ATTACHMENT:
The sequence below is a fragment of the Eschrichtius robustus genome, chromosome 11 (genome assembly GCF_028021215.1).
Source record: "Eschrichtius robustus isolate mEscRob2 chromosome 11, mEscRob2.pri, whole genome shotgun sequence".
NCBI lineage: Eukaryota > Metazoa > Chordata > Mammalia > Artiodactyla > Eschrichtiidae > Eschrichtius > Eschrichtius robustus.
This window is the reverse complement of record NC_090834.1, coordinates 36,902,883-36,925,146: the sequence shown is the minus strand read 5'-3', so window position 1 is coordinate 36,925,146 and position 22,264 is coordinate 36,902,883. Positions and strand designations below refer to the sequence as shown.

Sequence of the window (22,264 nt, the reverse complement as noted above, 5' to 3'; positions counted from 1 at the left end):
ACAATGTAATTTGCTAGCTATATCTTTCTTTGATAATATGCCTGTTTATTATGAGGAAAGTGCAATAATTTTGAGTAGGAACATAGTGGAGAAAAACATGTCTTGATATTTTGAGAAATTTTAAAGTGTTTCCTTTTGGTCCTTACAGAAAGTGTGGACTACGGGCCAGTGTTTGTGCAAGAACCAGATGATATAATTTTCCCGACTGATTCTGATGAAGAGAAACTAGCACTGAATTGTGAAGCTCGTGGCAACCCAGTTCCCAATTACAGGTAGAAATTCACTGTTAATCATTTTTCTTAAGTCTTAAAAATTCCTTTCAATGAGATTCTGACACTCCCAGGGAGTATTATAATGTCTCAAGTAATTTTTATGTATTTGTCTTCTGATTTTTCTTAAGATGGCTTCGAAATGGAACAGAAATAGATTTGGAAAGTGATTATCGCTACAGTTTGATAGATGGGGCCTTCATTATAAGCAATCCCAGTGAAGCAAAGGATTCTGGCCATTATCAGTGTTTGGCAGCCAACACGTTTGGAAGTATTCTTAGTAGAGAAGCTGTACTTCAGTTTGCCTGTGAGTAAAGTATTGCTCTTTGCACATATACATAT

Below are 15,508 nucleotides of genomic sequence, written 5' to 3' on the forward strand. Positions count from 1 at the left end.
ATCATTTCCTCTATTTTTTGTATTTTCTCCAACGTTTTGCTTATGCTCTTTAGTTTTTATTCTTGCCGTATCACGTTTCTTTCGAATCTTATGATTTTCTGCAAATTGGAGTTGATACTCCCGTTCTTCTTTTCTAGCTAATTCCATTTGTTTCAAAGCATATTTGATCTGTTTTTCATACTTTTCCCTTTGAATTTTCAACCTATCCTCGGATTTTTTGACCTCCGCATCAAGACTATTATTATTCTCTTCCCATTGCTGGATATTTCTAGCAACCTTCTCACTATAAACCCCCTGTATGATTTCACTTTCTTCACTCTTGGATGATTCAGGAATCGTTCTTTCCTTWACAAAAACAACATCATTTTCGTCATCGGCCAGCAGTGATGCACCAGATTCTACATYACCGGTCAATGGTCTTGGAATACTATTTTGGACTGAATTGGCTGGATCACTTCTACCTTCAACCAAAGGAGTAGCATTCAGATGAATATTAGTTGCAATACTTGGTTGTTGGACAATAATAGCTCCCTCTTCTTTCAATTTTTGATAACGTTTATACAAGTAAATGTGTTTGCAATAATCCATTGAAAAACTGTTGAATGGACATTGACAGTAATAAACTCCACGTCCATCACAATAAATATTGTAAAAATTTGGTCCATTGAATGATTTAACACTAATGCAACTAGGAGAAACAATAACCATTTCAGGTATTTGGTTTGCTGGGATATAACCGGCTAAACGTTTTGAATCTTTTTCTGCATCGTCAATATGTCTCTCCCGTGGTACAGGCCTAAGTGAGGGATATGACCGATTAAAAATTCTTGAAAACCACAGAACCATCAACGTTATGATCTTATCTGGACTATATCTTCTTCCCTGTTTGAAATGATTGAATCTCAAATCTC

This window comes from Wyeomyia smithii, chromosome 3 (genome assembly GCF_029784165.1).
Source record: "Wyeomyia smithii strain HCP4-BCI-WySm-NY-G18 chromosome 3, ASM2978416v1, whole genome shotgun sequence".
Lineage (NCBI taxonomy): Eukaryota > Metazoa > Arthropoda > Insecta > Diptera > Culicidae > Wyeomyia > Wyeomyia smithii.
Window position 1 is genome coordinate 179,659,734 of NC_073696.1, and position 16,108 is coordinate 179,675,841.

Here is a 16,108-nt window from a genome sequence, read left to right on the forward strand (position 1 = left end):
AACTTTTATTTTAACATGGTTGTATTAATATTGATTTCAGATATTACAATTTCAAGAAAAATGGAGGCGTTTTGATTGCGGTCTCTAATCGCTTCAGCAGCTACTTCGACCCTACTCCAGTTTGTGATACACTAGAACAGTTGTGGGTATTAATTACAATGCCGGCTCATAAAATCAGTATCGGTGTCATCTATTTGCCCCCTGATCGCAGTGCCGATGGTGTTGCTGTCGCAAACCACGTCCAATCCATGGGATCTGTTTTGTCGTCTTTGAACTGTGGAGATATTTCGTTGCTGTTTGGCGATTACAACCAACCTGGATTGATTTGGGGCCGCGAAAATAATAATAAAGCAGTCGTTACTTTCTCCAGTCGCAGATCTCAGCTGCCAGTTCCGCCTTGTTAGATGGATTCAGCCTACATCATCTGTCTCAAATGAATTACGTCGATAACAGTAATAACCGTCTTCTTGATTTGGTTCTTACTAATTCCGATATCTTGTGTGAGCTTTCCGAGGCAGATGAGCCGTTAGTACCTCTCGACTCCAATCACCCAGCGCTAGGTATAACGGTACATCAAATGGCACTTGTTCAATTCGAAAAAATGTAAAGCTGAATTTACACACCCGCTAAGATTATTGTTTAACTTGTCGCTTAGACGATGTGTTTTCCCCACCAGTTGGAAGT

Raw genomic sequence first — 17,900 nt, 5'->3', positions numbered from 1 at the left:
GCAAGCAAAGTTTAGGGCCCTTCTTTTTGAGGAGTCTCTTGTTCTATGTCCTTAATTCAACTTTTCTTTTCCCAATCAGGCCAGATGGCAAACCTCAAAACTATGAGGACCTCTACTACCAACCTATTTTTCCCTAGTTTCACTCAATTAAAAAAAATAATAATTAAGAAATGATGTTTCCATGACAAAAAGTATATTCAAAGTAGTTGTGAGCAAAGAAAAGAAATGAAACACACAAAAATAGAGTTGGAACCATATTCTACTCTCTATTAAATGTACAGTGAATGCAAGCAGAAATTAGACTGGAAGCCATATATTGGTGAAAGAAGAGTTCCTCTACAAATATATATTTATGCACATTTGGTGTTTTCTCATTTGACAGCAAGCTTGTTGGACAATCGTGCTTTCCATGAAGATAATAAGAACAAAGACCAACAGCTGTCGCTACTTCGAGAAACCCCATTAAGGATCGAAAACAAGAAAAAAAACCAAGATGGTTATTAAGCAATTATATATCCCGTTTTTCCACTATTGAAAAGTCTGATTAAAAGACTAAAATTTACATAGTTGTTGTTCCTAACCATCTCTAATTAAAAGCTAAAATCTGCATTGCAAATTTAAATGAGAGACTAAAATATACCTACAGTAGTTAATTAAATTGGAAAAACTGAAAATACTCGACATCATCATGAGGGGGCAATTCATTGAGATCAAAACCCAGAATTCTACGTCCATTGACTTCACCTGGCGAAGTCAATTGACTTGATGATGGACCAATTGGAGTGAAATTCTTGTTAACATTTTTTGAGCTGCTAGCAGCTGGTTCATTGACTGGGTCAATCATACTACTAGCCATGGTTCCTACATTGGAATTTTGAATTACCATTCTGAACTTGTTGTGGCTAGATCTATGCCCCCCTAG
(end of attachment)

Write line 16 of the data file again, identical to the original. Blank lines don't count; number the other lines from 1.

GCAAGCAAAGTTTAGGGCCCTTCTTTTTGAGGAGTCTCTTGTTCTATGTCCTTAATTCAACTTTTCTTTTCCCAATCAGGCCAGATGGCAAACCTCAAAACTATGAGGACCTCTACTACCAACCTATTTTTCCCTAGTTTCACTCAATTAAAAAAAATAATAATTAAGAAATGATGTTTCCATGACAAAAAGTATATTCAAAGTAGTTGTGAGCAAAGAAAAGAAATGAAACACACAAAAATAGAGTTGGAACCATATTCTACTCTCTATTAAATGTACAGTGAATGCAAGCAGAAATTAGACTGGAAGCCATATATTGGTGAAAGAAGAGTTCCTCTACAAATATATATTTATGCACATTTGGTGTTTTCTCATTTGACAGCAAGCTTGTTGGACAATCGTGCTTTCCATGAAGATAATAAGAACAAAGACCAACAGCTGTCGCTACTTCGAGAAACCCCATTAAGGATCGAAAACAAGAAAAAAAACCAAGATGGTTATTAAGCAATTATATATCCCGTTTTTCCACTATTGAAAAGTCTGATTAAAAGACTAAAATTTACATAGTTGTTGTTCCTAACCATCTCTAATTAAAAGCTAAAATCTGCATTGCAAATTTAAATGAGAGACTAAAATATACCTACAGTAGTTAATTAAATTGGAAAAACTGAAAATACTCGACATCATCATGAGGGGGCAATTCATTGAGATCAAAACCCAGAATTCTACGTCCATTGACTTCACCTGGCGAAGTCAATTGACTTGATGATGGACCAATTGGAGTGAAATTCTTGTTAACATTTTTTGAGCTGCTAGCAGCTGGTTCATTGACTGGGTCAATCATACTACTAGCCATGGTTCCTACATTGGAATTTTGAATTACCATTCTGAACTTGTTGTGGCTAGATCTATGCCCCCCTAG